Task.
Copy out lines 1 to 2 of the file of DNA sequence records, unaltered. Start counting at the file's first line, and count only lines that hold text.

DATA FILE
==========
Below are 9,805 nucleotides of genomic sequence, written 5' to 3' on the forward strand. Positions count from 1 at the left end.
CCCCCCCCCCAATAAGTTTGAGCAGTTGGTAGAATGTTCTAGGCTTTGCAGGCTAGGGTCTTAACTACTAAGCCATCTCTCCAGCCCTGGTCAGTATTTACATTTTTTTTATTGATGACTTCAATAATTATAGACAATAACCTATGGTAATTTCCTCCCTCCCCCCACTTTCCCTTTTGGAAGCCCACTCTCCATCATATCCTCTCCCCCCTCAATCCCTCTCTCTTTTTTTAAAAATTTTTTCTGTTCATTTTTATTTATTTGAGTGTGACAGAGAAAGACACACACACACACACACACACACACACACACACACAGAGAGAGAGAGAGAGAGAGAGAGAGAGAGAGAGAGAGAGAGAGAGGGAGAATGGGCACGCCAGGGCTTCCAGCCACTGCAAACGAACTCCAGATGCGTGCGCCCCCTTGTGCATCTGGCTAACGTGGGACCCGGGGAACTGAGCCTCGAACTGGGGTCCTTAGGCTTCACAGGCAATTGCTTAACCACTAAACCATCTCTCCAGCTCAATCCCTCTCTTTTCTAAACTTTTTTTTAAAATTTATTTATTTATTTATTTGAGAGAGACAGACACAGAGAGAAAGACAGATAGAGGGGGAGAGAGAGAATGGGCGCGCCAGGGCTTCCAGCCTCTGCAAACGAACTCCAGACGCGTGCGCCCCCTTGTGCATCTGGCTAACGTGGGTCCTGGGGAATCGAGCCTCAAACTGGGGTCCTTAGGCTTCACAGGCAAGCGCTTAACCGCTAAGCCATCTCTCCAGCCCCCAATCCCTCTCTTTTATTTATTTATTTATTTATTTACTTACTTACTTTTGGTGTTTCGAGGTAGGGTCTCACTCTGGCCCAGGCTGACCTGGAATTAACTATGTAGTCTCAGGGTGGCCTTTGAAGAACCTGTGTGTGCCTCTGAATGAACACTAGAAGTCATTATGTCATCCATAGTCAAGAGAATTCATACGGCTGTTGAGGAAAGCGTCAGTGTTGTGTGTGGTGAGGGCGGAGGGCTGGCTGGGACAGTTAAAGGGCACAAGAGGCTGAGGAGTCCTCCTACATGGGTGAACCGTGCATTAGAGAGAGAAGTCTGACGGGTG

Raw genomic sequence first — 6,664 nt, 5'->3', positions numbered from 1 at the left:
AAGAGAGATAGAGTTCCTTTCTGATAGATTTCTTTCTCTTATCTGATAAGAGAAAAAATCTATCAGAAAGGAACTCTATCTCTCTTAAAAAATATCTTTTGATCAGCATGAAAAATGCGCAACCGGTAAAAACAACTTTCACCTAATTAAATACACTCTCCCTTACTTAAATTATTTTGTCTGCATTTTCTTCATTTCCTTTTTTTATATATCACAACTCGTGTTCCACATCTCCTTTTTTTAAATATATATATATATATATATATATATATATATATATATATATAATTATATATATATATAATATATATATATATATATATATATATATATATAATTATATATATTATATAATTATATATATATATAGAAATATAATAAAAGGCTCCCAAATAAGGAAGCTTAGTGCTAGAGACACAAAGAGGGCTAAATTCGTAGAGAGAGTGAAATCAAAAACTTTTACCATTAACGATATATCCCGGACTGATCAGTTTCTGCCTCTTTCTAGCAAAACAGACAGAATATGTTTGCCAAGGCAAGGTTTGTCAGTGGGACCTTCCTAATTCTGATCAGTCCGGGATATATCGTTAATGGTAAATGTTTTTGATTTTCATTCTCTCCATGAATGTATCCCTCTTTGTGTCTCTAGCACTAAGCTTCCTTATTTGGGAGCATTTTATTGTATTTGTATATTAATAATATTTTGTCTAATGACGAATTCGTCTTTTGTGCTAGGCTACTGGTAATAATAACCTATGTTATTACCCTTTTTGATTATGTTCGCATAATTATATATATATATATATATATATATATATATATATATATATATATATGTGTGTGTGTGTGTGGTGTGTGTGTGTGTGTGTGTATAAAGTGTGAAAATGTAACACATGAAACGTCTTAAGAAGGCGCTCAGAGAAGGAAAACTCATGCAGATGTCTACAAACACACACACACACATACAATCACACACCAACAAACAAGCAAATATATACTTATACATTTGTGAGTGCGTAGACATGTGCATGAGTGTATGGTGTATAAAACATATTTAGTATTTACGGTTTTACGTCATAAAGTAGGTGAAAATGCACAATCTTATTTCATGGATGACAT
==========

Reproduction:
Below are 9,805 nucleotides of genomic sequence, written 5' to 3' on the forward strand. Positions count from 1 at the left end.
CCCCCCCCCCAATAAGTTTGAGCAGTTGGTAGAATGTTCTAGGCTTTGCAGGCTAGGGTCTTAACTACTAAGCCATCTCTCCAGCCCTGGTCAGTATTTACATTTTTTTTATTGATGACTTCAATAATTATAGACAATAACCTATGGTAATTTCCTCCCTCCCCCCACTTTCCCTTTTGGAAGCCCACTCTCCATCATATCCTCTCCCCCCTCAATCCCTCTCTCTTTTTTTAAAAATTTTTTCTGTTCATTTTTATTTATTTGAGTGTGACAGAGAAAGACACACACACACACACACACACACACACACACACACAGAGAGAGAGAGAGAGAGAGAGAGAGAGAGAGAGAGAGAGAGAGAGGGAGAATGGGCACGCCAGGGCTTCCAGCCACTGCAAACGAACTCCAGATGCGTGCGCCCCCTTGTGCATCTGGCTAACGTGGGACCCGGGGAACTGAGCCTCGAACTGGGGTCCTTAGGCTTCACAGGCAATTGCTTAACCACTAAACCATCTCTCCAGCTCAATCCCTCTCTTTTCTAAACTTTTTTTTAAAATTTATTTATTTATTTATTTGAGAGAGACAGACACAGAGAGAAAGACAGATAGAGGGGGAGAGAGAGAATGGGCGCGCCAGGGCTTCCAGCCTCTGCAAACGAACTCCAGACGCGTGCGCCCCCTTGTGCATCTGGCTAACGTGGGTCCTGGGGAATCGAGCCTCAAACTGGGGTCCTTAGGCTTCACAGGCAAGCGCTTAACCGCTAAGCCATCTCTCCAGCCCCCAATCCCTCTCTTTTATTTATTTATTTATTTATTTACTTACTTACTTTTGGTGTTTCGAGGTAGGGTCTCACTCTGGCCCAGGCTGACCTGGAATTAACTATGTAGTCTCAGGGTGGCCTTTGAAGAACCTGTGTGTGCCTCTGAATGAACACTAGAAGTCATTATGTCATCCATAGTCAAGAGAATTCATACGGCTGTTGAGGAAAGCGTCAGTGTTGTGTGTGGTGAGGGCGGAGGGCTGGCTGGGACAGTTAAAGGGCACAAGAGGCTGAGGAGTCCTCCTACATGGGTGAACCGTGCATTAGAGAGAGAAGTCTGACGGGTG